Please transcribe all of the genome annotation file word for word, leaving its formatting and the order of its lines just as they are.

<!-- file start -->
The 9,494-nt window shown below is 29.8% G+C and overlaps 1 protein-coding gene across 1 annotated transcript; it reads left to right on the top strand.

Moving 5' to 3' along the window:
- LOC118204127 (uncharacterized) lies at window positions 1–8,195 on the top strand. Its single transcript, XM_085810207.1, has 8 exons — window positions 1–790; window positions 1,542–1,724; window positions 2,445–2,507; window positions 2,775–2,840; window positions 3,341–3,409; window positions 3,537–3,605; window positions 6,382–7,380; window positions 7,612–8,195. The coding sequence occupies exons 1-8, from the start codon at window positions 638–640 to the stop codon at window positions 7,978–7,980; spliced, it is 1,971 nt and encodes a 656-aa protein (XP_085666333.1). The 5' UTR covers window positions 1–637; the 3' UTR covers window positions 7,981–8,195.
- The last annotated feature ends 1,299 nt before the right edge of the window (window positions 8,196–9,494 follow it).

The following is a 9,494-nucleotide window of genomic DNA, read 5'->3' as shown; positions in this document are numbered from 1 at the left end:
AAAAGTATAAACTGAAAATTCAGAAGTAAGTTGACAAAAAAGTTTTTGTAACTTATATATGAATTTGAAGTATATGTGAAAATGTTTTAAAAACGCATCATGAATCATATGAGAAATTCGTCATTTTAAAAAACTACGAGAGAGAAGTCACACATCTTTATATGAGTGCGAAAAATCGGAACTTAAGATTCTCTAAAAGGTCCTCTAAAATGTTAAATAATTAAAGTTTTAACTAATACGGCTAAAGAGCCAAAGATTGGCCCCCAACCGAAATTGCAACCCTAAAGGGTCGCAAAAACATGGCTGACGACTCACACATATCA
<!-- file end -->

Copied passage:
The 9,494-nt window shown below is 29.8% G+C and overlaps 1 protein-coding gene across 1 annotated transcript; it reads left to right on the top strand.

Moving 5' to 3' along the window:
- LOC118204127 (uncharacterized) lies at window positions 1–8,195 on the top strand. Its single transcript, XM_085810207.1, has 8 exons — window positions 1–790; window positions 1,542–1,724; window positions 2,445–2,507; window positions 2,775–2,840; window positions 3,341–3,409; window positions 3,537–3,605; window positions 6,382–7,380; window positions 7,612–8,195. The coding sequence occupies exons 1-8, from the start codon at window positions 638–640 to the stop codon at window positions 7,978–7,980; spliced, it is 1,971 nt and encodes a 656-aa protein (XP_085666333.1). The 5' UTR covers window positions 1–637; the 3' UTR covers window positions 7,981–8,195.
- The last annotated feature ends 1,299 nt before the right edge of the window (window positions 8,196–9,494 follow it).

The following is a 9,494-nucleotide window of genomic DNA, read 5'->3' as shown; positions in this document are numbered from 1 at the left end:
AAAAGTATAAACTGAAAATTCAGAAGTAAGTTGACAAAAAAGTTTTTGTAACTTATATATGAATTTGAAGTATATGTGAAAATGTTTTAAAAACGCATCATGAATCATATGAGAAATTCGTCATTTTAAAAAACTACGAGAGAGAAGTCACACATCTTTATATGAGTGCGAAAAATCGGAACTTAAGATTCTCTAAAAGGTCCTCTAAAATGTTAAATAATTAAAGTTTTAACTAATACGGCTAAAGAGCCAAAGATTGGCCCCCAACCGAAATTGCAACCCTAAAGGGTCGCAAAAACATGGCTGACGACTCACACATATCA